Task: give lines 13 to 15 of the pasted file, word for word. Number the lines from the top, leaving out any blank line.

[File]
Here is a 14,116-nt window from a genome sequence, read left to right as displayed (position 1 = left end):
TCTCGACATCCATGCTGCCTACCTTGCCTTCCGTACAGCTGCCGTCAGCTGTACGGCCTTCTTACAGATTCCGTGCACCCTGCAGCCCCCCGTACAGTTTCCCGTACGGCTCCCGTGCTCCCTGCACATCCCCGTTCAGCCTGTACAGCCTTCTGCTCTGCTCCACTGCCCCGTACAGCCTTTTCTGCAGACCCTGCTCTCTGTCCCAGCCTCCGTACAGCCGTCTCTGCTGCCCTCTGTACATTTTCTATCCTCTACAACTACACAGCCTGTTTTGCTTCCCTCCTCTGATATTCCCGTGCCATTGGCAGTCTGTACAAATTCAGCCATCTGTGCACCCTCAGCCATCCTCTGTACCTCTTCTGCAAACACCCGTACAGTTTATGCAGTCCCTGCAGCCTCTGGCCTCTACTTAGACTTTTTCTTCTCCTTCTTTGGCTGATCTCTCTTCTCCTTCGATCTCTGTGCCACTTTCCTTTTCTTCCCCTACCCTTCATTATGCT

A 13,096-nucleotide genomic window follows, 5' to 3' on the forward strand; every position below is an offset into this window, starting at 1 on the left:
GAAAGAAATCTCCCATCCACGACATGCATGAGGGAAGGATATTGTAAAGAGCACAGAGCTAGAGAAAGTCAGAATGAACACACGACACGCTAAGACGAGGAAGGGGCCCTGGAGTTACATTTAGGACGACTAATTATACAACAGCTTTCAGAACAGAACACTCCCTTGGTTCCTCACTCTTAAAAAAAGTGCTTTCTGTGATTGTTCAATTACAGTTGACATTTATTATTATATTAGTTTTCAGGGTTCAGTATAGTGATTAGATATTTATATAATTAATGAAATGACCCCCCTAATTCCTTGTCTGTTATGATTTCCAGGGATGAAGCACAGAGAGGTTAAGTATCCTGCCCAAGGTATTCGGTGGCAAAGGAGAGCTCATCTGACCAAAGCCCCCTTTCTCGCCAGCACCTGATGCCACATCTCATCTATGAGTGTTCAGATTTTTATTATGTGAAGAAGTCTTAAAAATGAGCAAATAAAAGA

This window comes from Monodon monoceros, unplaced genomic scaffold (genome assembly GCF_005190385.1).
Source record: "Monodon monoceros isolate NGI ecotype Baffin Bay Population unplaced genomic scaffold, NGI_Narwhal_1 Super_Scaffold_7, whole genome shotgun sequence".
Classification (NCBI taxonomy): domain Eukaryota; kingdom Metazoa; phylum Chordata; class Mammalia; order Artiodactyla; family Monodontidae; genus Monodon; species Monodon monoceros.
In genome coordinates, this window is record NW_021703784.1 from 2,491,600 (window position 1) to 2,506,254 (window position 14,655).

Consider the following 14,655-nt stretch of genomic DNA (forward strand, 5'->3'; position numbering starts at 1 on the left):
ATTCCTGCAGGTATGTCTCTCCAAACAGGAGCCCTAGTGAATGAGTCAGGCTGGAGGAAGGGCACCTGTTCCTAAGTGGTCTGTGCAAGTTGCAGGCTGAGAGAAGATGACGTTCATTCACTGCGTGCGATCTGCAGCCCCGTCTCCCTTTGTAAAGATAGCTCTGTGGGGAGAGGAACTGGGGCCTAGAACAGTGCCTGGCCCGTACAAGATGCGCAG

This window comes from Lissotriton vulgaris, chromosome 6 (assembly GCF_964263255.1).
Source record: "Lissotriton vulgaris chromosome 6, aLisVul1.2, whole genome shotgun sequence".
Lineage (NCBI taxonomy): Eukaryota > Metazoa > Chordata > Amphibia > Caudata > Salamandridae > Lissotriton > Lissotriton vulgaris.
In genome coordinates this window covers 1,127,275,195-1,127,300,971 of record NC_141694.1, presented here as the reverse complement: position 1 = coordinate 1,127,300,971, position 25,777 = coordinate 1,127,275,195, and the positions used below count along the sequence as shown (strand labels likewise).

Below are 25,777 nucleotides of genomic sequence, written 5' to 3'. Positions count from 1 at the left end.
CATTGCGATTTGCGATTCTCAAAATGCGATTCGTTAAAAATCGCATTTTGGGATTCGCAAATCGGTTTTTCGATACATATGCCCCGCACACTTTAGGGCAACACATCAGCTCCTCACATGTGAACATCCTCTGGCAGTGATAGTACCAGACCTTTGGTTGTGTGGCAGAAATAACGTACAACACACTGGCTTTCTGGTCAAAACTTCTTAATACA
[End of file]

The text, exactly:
Lineage (NCBI taxonomy): Eukaryota > Metazoa > Chordata > Amphibia > Caudata > Salamandridae > Lissotriton > Lissotriton vulgaris.
In genome coordinates this window covers 1,127,275,195-1,127,300,971 of record NC_141694.1, presented here as the reverse complement: position 1 = coordinate 1,127,300,971, position 25,777 = coordinate 1,127,275,195, and the positions used below count along the sequence as shown (strand labels likewise).

Below are 25,777 nucleotides of genomic sequence, written 5' to 3'. Positions count from 1 at the left end.